Manual scavenging’s in the news again: the Indian Supreme Court is on the case − according to a report in Source Weekly (IRC’s excellent e-newsletter), it “has asked the Delhi government to explain its failure to implement a central law against manual scavenging that provides for elimination of dry latrines and rehabilitation of scavengers. Earlier, the court had also sent to district magistrates the details of over 2,000 dry latrine owners in over 25 districts in the states of Punjab, Haryana and Rajasthan seeking their explanation for their failure in demolishing the latrines and prosecuting the owners. The notices were sent after the Safai Karmachari Andolan (SKA) (Sanitary Workers’ Movement) provided evidence that the practice of manual scavenging still existed, 16 years after the Employment of Manual Scavengers and Construction of Dry Latrines (Prohibition) Act was passed by the Union Government in 1993.” Let’s hope the Supreme Court does the decent thing and get this dreadful practice banned for good (see blogs of 7 August 2008, 17 April 2008 and 18 January 2008)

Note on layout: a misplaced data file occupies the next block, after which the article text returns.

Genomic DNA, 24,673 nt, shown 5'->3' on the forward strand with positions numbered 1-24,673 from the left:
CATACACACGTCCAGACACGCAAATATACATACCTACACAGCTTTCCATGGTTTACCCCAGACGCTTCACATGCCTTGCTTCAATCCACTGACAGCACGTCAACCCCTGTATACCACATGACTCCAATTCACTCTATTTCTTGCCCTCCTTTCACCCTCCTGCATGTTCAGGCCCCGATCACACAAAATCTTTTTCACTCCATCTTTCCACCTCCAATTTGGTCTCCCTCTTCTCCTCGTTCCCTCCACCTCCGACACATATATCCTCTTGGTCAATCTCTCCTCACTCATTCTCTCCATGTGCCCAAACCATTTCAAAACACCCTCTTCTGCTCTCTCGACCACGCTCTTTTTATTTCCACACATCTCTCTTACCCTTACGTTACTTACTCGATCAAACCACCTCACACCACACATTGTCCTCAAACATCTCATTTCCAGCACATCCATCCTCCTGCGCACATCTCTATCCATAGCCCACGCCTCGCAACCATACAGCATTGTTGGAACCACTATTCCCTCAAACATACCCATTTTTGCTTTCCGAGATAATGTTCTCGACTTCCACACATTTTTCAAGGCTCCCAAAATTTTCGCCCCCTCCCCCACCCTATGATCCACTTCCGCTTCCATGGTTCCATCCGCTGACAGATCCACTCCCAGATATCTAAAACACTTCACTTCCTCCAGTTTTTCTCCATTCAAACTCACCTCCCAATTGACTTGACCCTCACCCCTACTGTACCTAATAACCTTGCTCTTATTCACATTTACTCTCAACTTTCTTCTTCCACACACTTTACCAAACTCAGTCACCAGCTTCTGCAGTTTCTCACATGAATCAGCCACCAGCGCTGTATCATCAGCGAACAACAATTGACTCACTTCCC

India has around ~668,000 “open defecators” (58% of the Indian population, and 56% of the world total of open defecators). There's a Total Sanitation Campaign (basically the same as CLTS), but word has it that it’s not going that well. Now, India is by far the largest recipient of WatSan aid − USD 830 million (2006 USD) in 2006−07, equivalent to 13% of all WatSan aid, according to the OECD report Measuring Aid to Water Supply and Sanitation (published in February this year). So wouldn’t it be a good idea for all these donors to get together and say “Look here, sort out manual scavenging once and for all, and make sure your Total Sanitation Campaign really delivers”. But have the donors got the bottle to say this? It needs to be said loudly and clearly (and India should take on board the old adage: “your greatest critics are your greatest friends”).